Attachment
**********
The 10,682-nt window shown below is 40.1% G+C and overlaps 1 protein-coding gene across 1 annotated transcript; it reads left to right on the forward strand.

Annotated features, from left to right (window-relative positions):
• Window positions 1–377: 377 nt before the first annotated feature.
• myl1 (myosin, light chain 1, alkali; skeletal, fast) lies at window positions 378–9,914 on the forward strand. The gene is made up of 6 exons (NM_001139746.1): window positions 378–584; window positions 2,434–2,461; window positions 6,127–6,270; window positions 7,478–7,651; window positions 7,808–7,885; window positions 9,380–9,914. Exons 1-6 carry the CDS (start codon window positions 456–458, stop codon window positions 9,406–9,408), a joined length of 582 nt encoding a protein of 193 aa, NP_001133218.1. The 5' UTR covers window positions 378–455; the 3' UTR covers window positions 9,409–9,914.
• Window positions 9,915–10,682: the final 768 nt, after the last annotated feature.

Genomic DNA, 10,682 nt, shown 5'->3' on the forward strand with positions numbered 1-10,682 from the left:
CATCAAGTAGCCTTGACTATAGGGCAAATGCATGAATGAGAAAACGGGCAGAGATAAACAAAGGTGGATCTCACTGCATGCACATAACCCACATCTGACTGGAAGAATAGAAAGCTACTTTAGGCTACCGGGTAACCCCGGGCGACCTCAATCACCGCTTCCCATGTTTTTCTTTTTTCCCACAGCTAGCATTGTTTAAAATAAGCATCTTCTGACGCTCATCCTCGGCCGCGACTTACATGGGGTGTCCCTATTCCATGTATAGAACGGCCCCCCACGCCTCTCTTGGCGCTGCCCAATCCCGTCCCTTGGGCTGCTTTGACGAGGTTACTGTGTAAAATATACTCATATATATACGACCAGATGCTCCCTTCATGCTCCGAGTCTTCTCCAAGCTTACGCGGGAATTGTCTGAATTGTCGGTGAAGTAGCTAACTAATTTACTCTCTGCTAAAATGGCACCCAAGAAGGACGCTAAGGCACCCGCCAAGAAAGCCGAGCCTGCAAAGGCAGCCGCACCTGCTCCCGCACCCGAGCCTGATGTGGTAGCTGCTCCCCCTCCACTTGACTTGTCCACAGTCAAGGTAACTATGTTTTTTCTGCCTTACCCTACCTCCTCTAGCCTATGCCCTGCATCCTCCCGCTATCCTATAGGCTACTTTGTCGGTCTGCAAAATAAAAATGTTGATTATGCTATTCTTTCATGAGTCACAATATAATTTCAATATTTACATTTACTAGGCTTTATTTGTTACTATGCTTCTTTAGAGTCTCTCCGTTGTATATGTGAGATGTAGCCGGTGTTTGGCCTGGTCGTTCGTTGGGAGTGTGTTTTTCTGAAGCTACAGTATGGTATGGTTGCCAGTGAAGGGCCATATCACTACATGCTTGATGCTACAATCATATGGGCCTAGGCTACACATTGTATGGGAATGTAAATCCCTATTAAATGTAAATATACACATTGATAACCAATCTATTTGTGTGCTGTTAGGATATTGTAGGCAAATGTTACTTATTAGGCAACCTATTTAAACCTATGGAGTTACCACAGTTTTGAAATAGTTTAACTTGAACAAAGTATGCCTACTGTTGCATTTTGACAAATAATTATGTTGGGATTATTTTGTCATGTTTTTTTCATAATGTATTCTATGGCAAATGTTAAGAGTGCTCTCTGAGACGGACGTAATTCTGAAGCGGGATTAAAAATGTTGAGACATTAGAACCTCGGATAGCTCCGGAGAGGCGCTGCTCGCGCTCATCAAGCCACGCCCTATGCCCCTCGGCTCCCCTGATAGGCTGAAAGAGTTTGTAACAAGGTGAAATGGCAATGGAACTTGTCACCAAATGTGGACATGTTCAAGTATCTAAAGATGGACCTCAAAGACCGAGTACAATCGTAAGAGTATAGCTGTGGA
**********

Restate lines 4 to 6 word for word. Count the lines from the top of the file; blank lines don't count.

• myl1 (myosin, light chain 1, alkali; skeletal, fast) lies at window positions 378–9,914 on the forward strand. The gene is made up of 6 exons (NM_001139746.1): window positions 378–584; window positions 2,434–2,461; window positions 6,127–6,270; window positions 7,478–7,651; window positions 7,808–7,885; window positions 9,380–9,914. Exons 1-6 carry the CDS (start codon window positions 456–458, stop codon window positions 9,406–9,408), a joined length of 582 nt encoding a protein of 193 aa, NP_001133218.1. The 5' UTR covers window positions 378–455; the 3' UTR covers window positions 9,409–9,914.
• Window positions 9,915–10,682: the final 768 nt, after the last annotated feature.

Genomic DNA, 10,682 nt, shown 5'->3' on the forward strand with positions numbered 1-10,682 from the left: